Hail and Farewell to Downton Abbey

Who would have guessed in September 2010 when Downton Abbey’s first season began to air in the U.K. that yet another period piece from the adept British producers of endless period pieces (think Brideshead Revisited or even Poldark) would take the world by storm? And yet, through adept writing and casting by Julian Fellowes and beautiful mansions and costumes and trains and cars, and story lines that were addictive and good acting by actors we had largely never seen before (missing out Maggie Smith and Elizabeth McGovern of course and guest appearances by the likes of Shirley Maclaine), this version of ‘upstairs/downstairs’ did indeed become the most watched PBS/ITV program ever…… by a lot. it began with the 1912 sinking of the Titantic, trudged through the first World War, transitions to the challenging Twenties, and finished with a bang at New Years 1926. But the real stories were not those set on the world stage, except insofar as they affected the central characters of Downton Abbey, but the stories of those who were ‘to the manor borne’ but discovered that WWI had knocked the stuffings out of the landed gentry life of lords and ladies for the most part, and had indeed also fueled the revolution for women’s suffrage and less suffering for indentured servants. Being ‘in service’ for one’s whole life, by which was meant being servants in a grand house working like a dog for the lords and ladies, and never having a home of one’s own, and never getting married, and basically never having a life of one’s own, well….clearly that way of life was going the way of the dodo bird— doomed to extinction, and a good thing to.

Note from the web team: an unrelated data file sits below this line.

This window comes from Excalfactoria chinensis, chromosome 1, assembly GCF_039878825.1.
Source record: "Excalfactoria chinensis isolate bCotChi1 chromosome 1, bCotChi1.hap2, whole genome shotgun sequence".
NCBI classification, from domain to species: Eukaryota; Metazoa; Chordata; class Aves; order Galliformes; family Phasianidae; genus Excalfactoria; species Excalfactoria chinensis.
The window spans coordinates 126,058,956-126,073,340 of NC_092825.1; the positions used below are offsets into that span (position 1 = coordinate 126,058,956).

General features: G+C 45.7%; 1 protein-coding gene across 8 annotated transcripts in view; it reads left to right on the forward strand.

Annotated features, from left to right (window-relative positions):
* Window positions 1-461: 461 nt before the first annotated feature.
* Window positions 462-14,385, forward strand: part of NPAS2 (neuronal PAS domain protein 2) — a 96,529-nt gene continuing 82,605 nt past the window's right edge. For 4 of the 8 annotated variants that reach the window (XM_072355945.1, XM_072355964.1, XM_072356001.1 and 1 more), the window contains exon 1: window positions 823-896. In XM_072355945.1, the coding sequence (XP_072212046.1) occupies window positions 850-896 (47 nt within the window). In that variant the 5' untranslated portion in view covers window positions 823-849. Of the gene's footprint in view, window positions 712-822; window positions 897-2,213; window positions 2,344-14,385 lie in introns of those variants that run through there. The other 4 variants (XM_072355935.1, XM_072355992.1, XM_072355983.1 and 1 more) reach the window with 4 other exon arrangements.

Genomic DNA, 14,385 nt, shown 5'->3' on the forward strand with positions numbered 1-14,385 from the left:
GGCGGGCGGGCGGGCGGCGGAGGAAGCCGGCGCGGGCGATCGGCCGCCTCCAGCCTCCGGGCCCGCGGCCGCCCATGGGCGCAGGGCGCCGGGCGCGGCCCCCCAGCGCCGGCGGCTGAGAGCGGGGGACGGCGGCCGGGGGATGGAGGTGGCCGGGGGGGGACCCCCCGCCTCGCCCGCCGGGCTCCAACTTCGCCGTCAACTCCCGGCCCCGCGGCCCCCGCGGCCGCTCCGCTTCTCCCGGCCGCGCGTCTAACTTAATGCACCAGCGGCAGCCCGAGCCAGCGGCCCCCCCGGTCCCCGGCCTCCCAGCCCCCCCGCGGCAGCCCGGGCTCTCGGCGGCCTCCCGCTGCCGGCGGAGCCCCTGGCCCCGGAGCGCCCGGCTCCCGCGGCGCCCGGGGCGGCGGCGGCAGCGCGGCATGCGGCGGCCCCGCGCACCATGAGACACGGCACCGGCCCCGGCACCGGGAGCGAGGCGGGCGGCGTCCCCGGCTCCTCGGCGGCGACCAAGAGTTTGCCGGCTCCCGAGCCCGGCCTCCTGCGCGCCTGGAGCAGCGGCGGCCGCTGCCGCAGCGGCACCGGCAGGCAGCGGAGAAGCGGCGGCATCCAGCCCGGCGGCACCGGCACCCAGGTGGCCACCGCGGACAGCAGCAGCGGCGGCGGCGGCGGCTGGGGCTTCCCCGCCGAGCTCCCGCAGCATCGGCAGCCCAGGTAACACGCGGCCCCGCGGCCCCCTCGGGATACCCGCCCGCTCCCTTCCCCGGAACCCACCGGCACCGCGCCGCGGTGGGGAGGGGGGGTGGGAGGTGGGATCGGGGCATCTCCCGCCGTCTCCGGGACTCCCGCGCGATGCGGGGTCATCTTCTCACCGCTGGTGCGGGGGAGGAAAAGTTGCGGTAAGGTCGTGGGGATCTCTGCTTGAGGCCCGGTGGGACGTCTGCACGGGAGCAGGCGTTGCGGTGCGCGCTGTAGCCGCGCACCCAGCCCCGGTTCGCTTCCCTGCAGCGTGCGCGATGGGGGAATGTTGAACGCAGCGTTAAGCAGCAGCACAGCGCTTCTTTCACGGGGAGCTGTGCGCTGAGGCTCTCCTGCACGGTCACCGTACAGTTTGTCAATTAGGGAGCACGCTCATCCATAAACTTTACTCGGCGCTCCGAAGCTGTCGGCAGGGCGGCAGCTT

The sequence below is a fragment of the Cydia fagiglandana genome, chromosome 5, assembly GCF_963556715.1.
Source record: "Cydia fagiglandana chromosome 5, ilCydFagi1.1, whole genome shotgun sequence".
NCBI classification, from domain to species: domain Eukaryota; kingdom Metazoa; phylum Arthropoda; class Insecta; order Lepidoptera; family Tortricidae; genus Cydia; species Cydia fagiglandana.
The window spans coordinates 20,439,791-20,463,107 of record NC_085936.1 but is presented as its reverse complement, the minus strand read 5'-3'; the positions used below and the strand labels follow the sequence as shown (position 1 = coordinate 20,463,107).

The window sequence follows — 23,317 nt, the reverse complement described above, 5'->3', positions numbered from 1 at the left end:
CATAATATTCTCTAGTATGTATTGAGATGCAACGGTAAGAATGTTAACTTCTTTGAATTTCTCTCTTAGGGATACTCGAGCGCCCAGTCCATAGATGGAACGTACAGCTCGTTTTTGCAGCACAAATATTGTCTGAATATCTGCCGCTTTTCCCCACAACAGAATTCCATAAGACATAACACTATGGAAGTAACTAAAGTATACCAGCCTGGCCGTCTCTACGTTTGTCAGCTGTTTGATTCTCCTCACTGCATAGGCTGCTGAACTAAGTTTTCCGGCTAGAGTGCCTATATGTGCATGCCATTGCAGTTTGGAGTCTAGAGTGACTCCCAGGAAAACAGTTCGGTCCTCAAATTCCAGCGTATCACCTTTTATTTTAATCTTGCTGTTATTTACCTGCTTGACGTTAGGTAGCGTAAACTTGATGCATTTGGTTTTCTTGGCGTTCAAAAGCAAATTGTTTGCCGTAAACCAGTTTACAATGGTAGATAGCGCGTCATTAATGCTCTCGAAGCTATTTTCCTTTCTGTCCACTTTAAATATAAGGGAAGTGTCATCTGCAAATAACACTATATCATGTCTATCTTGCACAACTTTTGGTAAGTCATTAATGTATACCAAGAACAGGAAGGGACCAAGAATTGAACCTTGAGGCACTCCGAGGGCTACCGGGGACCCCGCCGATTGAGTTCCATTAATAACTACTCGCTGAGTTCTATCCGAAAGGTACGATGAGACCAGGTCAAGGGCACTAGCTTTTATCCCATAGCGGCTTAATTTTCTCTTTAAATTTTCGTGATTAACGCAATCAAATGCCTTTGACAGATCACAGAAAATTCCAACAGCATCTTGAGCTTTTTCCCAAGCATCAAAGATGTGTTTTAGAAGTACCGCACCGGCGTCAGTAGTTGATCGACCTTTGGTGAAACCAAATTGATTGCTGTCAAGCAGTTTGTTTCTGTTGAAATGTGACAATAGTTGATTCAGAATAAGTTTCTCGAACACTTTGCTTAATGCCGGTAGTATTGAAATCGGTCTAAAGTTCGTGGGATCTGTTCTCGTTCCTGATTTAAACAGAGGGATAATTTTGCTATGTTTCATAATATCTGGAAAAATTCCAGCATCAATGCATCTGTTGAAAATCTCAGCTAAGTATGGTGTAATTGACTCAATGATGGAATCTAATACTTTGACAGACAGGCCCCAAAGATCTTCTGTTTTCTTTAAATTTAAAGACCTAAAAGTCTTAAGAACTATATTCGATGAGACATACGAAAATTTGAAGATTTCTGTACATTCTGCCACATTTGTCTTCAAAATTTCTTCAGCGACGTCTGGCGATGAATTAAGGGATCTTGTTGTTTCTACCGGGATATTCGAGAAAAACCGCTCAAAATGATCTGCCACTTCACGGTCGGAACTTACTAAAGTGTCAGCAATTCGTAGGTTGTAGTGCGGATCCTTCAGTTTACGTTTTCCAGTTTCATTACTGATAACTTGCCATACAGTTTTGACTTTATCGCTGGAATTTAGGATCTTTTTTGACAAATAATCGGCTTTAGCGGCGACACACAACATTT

At times Downton Abbey, mythically set in Yorkshire, but actually filmed at Highclere Castle in Newbury West Berkshire, threatened to generate into an early 20th century soap opera, or fashion show, or the like. And yet Fellowes managed to keep just enough of an external story line going that was interesting to prevent the tales of woes of wooing and losing of Lady Mary or Lady Sybil or Lady Rose or even Lady Edith from becoming all consuming. Actually, the tales from downstairs proved far more interesting at times, especially the in jail and out of jail stories involving Bates and Anna,or the sinister yet surviving Barrow tales, or the kitchen hijinx of Mrs Pattmore and Daisy. No wonder Carson and Mrs. Hughes occasionally seemed to have apoplexy trying to keep the house in order.

What really kept people watching the show for six years more than anything else is that the characters seems so real, and eventually one carried about some of them, or even many of them, and one wanted to see how they ‘got on’ in life. Yes, no doubt in America, there was some envy of the life of the gentrified in a house built like a castle, a kind of life, even the wealthiest in America never really had to that degree, but the common decency of the ‘ordinary folk’ was far more appealing, doing endless sacrificial service for others. The food, the fairs, the weddings, the funerals, the customs, the protocols all became interesting because we cared about the characters, and along the way got a history listen for free. My one regret about the series is that it did not do a better job of showing the religious life of various characters in a time when the Christian church was not only the dominant religion in the U.K. but a very influential one in every day life. But who am I to quibble after being served such an enjoyable period feast. It was rather like going to a medieval banquet and suddenly realizing one wants to be one of the characters in the drama. Hail and farewell and Godspeed Downton Abbey…….. now lets hope Lady Mary’s baby turns out to be a little less toffee-nosed than her Mum.

P.S. Rumour (not to be confused with Rumor) has it that there will be a feature film done– a big screen version of Downton Abbey. Let’s hope its true, but that it takes the story further forward, rather than being a rewind or edited version of the first six seasons.